• Diarized – In our increasingly “real time” work environment, it becomes important for staff to record progress on sometimes complex tasks. In the absence of practice-wide systems, younger staff are already doing this using various apps. Diarized steps should also be able to be concluded, e.g., time-dated note made when the step has been completed.
  • Actionable – Many project steps, e.g., respond to RFI, issue proposed change, etc., require the issuance of related “instruments of service,” traditionally forms and checklists, as further described below.


As noted above, certain steps in design and construction often involve the use of pre-formatted “standard” documents or forms, which may be required only once or many times during a project. Because they are formulaic and often repetitive on a project, they are useful in systems design and management. Examples include:

  • meeting notes, minutes, etc.;
  • design reports;
  • design reviews;
  • coordination review templates;
  • risk identification and management;
  • value engineering exercises;
  • RFIs and their responses;
  • payment certification;
  • changes to the work;
  • supplemental instructions;
  • submittal review;
  • mock-up review;
  • general review, including:
    • observations;
    • deficiencies;
    • non-conformances;
  • closeout documentation;
  • warranty items and documentation.

These and other actions have many common elements that make them easier to systematize, including:

  • “tags” or links to one or more work plan steps;
  • a unique action name;
  • a location within the building (during design as well as construction);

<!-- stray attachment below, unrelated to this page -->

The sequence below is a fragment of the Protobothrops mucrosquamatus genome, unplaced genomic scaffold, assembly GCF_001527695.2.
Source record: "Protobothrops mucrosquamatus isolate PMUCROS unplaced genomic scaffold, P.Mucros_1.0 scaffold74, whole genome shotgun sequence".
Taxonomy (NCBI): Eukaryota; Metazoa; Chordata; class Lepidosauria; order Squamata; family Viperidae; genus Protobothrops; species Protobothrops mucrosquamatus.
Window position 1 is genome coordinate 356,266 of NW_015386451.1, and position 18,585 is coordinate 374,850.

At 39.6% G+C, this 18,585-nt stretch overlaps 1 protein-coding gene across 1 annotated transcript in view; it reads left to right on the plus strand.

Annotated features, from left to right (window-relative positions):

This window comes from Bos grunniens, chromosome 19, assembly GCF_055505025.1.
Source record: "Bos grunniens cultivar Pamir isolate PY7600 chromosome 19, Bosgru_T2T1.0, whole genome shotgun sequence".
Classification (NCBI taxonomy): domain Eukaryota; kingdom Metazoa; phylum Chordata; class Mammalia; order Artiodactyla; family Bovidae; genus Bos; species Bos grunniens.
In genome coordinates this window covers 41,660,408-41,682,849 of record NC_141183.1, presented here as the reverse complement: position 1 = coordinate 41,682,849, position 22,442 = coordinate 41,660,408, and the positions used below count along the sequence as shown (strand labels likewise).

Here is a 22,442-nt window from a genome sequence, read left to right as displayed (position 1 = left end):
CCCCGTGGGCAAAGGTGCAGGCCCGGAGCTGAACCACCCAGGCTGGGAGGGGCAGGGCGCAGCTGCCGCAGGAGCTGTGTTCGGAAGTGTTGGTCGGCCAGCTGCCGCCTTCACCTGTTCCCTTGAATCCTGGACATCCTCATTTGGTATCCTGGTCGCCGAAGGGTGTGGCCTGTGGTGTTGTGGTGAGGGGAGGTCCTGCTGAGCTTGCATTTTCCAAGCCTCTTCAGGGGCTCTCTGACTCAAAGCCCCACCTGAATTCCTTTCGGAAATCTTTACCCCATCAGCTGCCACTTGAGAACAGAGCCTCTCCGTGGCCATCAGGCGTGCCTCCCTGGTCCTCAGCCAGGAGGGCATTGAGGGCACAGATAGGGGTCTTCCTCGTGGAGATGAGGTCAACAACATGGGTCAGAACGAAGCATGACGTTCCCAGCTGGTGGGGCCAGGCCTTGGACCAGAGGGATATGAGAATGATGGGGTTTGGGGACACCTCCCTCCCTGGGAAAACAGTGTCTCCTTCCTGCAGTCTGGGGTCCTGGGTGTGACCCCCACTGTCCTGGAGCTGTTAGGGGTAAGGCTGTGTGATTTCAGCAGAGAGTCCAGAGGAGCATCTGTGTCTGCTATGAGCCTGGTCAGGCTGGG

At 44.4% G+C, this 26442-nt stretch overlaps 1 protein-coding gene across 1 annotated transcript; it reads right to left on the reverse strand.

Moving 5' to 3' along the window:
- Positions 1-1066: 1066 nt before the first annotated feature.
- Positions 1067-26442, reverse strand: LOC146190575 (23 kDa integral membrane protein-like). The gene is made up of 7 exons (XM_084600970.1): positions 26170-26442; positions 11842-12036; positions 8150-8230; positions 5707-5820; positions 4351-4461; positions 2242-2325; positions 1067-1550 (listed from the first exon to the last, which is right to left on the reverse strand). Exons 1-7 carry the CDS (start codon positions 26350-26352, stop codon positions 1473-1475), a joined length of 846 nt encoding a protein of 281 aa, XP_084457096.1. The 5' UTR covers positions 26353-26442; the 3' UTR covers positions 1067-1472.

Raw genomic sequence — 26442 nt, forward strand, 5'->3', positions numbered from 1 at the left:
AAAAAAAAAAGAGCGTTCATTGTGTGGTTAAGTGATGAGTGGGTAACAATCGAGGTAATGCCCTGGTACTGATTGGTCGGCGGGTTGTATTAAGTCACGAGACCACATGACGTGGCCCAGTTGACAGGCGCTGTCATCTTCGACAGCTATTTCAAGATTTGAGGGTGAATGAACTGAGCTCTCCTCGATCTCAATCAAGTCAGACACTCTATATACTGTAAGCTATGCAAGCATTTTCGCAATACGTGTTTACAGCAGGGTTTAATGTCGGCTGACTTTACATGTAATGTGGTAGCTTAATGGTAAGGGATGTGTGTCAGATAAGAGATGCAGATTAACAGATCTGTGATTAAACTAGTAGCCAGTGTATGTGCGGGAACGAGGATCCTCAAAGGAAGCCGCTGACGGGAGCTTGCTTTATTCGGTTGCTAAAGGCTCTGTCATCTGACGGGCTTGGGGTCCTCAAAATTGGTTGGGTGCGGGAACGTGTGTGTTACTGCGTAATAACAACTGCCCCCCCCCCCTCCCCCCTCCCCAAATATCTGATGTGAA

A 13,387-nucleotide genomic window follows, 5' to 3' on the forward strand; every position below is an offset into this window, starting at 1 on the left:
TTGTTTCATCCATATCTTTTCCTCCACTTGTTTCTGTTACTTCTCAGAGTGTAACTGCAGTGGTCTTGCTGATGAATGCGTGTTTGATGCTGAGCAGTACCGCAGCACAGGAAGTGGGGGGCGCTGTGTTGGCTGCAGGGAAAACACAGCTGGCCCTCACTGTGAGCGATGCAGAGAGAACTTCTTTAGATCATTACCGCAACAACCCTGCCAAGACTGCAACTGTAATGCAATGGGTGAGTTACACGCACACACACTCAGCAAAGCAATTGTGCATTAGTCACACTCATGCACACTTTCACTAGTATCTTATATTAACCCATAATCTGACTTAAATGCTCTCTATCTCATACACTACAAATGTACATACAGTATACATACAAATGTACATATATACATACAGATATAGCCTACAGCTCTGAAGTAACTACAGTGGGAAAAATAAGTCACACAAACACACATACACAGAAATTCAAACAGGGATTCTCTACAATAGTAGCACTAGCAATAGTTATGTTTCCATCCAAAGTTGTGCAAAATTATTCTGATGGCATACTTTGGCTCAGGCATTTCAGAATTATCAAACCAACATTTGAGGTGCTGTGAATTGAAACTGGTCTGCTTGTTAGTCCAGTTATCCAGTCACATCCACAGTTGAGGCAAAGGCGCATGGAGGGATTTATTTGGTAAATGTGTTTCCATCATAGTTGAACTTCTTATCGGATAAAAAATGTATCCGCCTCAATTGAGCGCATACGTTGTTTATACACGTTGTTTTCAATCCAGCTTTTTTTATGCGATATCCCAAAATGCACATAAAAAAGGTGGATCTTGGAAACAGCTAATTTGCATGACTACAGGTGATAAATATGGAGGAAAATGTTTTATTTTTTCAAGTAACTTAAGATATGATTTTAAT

• an assignee and assignor (which can change as an action evolves);
  • a due date (preferably with reminders), which may change as the action evolves.

In addition to changed assignees, assignors and due dates, actions may include fields or content that may evolve as an action is pursued. Some examples include:

  • the text (writing) associated with an action’s evolution and resolution;
  • in the case of changes to the work, payment certification and other financial elements, changing monetary values.


As differentiated from work plans and actions, checklists are logically formulated lists that describe the ordered execution requirements for an element of service, or for the contractor, an element of construction. Work plan work instructions are often best presented as checklists describing the “first this, then that” nature of work plan activities. The accurate and truthful execution of a checklist is often taken as prima facie evidence of a quality-managed process.

Although checklists may appear daunting, when properly organized they simply delineate items to be considered:

  • before design (or later, construction) services proceed in detail;
  • during the execution of a service;
  • before a service is deemed completed.

This three-part ordering of a checklist gives it logic and follows recommendations of checklist creation experts such as Atul Gawande. A well-designed checklist will reduce errors.

The CHOP features many checklists in Chapter 5.1 – Management of the Design Project.

Building Information Modeling (BIM) and Quality Management